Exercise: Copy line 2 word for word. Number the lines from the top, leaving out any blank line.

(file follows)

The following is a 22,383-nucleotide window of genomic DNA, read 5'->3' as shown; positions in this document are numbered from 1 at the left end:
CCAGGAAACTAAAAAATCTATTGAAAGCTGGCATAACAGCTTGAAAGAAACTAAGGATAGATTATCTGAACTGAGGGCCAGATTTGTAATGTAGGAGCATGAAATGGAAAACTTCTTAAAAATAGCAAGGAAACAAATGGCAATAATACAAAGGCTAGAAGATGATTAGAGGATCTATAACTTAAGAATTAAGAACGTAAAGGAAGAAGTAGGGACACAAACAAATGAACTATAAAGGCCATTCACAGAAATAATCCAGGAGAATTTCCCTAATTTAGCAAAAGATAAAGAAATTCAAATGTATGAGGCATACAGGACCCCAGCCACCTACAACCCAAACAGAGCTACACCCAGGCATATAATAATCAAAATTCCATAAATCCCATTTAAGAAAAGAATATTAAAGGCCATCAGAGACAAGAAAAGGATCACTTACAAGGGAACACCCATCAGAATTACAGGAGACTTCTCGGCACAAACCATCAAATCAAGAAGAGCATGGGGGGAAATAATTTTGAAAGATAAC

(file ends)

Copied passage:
CCAGGAAACTAAAAAATCTATTGAAAGCTGGCATAACAGCTTGAAAGAAACTAAGGATAGATTATCTGAACTGAGGGCCAGATTTGTAATGTAGGAGCATGAAATGGAAAACTTCTTAAAAATAGCAAGGAAACAAATGGCAATAATACAAAGGCTAGAAGATGATTAGAGGATCTATAACTTAAGAATTAAGAACGTAAAGGAAGAAGTAGGGACACAAACAAATGAACTATAAAGGCCATTCACAGAAATAATCCAGGAGAATTTCCCTAATTTAGCAAAAGATAAAGAAATTCAAATGTATGAGGCATACAGGACCCCAGCCACCTACAACCCAAACAGAGCTACACCCAGGCATATAATAATCAAAATTCCATAAATCCCATTTAAGAAAAGAATATTAAAGGCCATCAGAGACAAGAAAAGGATCACTTACAAGGGAACACCCATCAGAATTACAGGAGACTTCTCGGCACAAACCATCAAATCAAGAAGAGCATGGGGGGAAATAATTTTGAAAGATAAC